Fig. 8 schematically illustrates the application of opposed jets to the extended and collapsed mouth I56 of a flat bag I52, and Fig. 9 illustrates the application of a current of heated gas of rather large cross-sectional area against the restricted portion I66 of the bottom I62 of a filled bag I64. This application is particularly useful in utilizing. a package such as is shown in the patents-aforesaid of Karl R. Karlson, numbered 2,376,256 and 2,353,311.

In Fig. 10 I have illustrated a manual tool 266 having a nozzle 262, a pistol grip 264 and a controller trigger 266. The trigger operates a shunt valve indicated generally at 268 which functions similarly to the valve 24 illustrated in Fig. 1. Heated gas is supplied to the tool by means of a flexible tube or pipe 2I6. A tool of this sort permits my process to be carried out at points and areas of large packages or miscellaneous products where spot or seam sealing is desired, but where the product i not adapted to passage through an automatic machine.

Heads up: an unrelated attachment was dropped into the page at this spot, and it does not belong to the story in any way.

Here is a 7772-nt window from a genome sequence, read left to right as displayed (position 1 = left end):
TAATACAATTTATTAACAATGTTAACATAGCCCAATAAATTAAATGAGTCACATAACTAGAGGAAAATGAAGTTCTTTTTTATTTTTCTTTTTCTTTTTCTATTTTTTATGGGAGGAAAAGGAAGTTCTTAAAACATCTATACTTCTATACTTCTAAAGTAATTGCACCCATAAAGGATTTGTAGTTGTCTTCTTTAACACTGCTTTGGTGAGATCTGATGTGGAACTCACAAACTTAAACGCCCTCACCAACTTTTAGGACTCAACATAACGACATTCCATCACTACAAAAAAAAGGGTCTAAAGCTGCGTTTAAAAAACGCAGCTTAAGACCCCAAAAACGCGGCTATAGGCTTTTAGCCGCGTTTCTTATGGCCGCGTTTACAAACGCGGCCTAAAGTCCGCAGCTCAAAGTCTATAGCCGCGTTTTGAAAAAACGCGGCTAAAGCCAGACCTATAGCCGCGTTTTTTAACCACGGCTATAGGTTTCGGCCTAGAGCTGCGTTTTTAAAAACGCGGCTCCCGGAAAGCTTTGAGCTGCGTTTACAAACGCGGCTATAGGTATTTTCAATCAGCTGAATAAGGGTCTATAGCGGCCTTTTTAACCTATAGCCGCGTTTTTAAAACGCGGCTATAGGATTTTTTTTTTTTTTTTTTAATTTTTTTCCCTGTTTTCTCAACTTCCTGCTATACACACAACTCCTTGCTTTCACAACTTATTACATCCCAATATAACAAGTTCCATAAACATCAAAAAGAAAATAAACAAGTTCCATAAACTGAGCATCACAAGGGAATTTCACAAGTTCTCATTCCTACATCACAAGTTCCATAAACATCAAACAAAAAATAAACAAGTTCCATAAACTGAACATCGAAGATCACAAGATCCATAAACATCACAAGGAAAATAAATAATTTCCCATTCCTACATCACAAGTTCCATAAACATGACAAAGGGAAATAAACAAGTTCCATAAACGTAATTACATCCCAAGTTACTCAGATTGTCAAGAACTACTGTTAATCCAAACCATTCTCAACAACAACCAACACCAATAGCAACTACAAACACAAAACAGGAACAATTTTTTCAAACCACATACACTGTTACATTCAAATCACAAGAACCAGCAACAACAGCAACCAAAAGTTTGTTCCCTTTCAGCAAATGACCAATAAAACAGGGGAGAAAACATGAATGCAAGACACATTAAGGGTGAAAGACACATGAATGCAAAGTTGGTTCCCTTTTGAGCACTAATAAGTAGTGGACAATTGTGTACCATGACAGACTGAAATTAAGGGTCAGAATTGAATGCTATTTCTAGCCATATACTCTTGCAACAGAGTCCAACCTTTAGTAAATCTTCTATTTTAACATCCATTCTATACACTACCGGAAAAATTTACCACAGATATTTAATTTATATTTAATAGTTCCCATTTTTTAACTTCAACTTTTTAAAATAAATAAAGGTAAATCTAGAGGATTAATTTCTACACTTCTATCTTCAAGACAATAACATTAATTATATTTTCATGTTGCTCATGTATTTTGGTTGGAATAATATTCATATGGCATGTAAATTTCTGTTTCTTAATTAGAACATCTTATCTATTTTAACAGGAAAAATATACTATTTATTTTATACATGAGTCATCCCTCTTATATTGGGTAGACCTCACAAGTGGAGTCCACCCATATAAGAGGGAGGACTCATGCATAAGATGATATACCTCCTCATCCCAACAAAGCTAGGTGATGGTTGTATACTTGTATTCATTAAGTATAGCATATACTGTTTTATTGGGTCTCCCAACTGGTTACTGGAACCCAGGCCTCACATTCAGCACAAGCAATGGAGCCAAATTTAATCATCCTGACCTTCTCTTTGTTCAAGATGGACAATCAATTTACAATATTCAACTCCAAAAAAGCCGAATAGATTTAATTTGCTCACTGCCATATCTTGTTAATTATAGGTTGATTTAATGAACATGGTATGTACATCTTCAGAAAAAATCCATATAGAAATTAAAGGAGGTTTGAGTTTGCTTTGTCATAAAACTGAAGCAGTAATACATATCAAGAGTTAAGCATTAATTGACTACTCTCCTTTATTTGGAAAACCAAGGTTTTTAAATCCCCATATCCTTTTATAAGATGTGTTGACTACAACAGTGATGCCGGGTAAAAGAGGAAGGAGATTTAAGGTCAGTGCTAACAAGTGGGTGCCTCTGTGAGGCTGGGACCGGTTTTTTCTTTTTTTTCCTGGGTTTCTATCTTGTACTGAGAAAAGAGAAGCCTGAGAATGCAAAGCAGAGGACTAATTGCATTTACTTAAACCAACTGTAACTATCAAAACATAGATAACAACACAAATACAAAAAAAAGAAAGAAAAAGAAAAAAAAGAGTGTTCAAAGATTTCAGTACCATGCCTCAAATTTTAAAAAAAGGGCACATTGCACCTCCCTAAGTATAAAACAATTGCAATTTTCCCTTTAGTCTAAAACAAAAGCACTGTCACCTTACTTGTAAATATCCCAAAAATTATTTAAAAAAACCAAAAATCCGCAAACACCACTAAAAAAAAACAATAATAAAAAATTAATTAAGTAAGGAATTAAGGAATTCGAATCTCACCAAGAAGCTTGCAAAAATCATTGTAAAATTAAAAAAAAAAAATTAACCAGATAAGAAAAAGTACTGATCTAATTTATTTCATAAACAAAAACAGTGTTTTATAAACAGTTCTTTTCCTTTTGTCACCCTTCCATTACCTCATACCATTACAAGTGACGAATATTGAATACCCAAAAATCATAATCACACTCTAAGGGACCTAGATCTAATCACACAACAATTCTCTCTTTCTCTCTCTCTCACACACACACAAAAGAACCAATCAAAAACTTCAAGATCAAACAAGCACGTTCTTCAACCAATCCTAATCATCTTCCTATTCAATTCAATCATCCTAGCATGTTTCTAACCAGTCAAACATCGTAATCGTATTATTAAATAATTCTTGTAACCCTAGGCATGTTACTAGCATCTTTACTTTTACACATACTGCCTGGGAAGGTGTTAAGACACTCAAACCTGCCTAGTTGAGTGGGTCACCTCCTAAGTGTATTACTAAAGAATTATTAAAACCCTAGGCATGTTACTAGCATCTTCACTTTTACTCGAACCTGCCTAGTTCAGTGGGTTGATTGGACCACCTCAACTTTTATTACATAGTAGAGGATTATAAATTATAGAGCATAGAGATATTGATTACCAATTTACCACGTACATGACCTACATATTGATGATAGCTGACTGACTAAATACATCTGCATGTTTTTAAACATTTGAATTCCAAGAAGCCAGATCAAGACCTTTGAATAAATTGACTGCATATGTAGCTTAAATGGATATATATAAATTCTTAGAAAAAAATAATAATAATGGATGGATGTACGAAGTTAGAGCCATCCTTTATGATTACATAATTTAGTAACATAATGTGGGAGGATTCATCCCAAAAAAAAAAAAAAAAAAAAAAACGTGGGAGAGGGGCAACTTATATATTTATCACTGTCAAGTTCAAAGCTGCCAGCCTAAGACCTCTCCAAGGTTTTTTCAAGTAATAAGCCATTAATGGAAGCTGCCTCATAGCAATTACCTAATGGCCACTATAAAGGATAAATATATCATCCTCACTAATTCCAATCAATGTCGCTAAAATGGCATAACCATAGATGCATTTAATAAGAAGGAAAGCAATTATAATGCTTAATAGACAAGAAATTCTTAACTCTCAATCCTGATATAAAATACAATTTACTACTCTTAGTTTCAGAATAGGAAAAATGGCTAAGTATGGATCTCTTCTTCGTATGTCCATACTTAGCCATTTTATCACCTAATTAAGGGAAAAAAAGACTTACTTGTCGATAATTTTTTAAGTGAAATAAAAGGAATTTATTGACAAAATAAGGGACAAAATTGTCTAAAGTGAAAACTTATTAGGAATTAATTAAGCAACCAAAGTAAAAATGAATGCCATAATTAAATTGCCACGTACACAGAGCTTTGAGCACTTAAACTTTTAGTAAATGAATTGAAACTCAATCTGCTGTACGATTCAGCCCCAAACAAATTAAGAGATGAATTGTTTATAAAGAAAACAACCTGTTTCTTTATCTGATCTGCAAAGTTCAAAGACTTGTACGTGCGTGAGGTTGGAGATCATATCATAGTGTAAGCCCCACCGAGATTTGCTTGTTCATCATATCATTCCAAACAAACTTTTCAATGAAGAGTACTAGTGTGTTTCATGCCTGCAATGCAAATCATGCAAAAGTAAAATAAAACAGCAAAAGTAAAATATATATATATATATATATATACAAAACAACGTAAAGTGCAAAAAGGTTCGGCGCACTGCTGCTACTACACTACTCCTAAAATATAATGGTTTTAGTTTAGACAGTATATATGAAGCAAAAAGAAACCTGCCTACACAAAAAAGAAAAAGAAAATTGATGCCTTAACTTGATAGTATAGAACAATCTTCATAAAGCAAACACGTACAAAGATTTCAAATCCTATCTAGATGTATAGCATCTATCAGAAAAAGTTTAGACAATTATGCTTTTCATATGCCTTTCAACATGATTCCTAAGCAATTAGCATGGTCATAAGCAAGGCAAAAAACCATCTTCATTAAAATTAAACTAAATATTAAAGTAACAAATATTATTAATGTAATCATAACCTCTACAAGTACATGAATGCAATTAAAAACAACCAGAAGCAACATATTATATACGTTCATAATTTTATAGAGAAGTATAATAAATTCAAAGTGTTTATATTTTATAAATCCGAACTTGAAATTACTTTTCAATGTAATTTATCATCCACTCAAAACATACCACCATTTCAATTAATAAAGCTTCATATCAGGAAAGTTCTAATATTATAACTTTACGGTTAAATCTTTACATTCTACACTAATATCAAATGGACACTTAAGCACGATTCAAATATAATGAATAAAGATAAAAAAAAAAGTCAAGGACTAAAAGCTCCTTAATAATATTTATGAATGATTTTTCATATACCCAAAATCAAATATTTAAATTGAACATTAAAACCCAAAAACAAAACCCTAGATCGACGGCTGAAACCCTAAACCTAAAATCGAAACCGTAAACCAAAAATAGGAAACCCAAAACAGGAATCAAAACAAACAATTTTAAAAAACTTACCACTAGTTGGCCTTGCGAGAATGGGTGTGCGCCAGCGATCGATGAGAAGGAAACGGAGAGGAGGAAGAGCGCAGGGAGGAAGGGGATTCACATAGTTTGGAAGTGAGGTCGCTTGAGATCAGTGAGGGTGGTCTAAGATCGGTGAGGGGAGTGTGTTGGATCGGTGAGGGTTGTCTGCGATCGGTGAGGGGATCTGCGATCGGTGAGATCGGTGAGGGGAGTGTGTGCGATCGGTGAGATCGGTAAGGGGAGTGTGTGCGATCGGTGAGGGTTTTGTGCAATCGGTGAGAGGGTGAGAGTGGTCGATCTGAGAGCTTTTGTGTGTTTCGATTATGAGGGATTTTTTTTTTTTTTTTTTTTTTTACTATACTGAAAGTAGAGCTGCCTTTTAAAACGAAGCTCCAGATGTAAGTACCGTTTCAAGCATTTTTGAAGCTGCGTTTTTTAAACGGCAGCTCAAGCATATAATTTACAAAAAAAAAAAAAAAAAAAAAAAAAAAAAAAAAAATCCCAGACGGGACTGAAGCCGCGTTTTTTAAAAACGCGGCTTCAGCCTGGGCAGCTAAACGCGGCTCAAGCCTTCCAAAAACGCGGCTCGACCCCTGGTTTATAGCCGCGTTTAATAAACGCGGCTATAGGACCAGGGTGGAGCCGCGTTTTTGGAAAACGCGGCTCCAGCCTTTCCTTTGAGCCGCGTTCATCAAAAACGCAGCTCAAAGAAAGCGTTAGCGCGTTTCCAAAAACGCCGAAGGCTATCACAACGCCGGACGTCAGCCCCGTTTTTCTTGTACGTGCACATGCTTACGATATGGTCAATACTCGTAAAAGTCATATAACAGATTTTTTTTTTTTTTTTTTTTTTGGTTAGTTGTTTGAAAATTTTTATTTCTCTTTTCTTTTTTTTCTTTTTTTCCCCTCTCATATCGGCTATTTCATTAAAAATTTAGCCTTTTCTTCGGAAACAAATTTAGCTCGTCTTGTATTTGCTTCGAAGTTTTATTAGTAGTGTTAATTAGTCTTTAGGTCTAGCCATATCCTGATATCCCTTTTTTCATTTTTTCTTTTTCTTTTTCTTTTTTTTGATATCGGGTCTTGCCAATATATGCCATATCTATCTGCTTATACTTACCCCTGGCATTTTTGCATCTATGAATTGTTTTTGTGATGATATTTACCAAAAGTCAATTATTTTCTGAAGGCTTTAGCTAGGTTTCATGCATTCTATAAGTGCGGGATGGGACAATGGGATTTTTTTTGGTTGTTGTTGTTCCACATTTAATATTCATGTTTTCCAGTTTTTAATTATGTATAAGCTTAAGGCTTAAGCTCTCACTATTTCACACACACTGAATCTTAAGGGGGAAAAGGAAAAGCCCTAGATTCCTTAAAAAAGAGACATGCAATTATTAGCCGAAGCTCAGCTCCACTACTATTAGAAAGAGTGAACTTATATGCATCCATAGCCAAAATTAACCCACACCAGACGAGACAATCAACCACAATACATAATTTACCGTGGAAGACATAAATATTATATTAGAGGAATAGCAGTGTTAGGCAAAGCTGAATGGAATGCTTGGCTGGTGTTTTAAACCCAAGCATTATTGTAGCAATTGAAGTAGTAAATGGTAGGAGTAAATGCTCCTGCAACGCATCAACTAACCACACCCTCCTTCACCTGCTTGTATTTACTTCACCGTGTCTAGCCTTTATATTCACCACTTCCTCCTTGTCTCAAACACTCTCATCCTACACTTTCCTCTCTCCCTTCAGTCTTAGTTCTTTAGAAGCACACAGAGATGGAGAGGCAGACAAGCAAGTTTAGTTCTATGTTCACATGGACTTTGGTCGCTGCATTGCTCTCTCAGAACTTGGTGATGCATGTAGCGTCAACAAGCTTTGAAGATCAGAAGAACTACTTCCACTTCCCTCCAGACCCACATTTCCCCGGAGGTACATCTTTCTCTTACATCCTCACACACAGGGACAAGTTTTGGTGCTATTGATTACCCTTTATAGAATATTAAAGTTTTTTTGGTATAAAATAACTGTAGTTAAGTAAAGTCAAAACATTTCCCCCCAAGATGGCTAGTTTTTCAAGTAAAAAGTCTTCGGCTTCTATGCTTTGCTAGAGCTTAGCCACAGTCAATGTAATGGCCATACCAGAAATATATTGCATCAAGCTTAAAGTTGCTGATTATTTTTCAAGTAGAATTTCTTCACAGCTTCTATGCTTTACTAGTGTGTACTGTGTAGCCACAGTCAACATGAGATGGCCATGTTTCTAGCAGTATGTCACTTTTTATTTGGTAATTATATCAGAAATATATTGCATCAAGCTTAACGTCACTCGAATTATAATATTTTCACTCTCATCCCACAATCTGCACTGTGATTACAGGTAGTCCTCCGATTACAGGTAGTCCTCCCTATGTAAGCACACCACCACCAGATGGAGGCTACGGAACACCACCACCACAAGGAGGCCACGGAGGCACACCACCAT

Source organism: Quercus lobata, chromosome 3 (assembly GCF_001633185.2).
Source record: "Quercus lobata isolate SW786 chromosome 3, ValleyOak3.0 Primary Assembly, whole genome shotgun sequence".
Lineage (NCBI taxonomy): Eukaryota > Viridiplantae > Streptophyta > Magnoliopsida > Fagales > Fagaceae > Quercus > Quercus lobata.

The precise mechanisms used to control temperature and pressure are immaterial to the use of my process, and the prior art contains many items of such equipment which are readily adaptable to this purpose, and it is considered unneccessary to illustrate such mechanisms.

In the claims the sequence in which the steps are recited is not to be considered a limitation unless, by the terms of any particular claim, such sequence is expressly made material.

What is claimed is: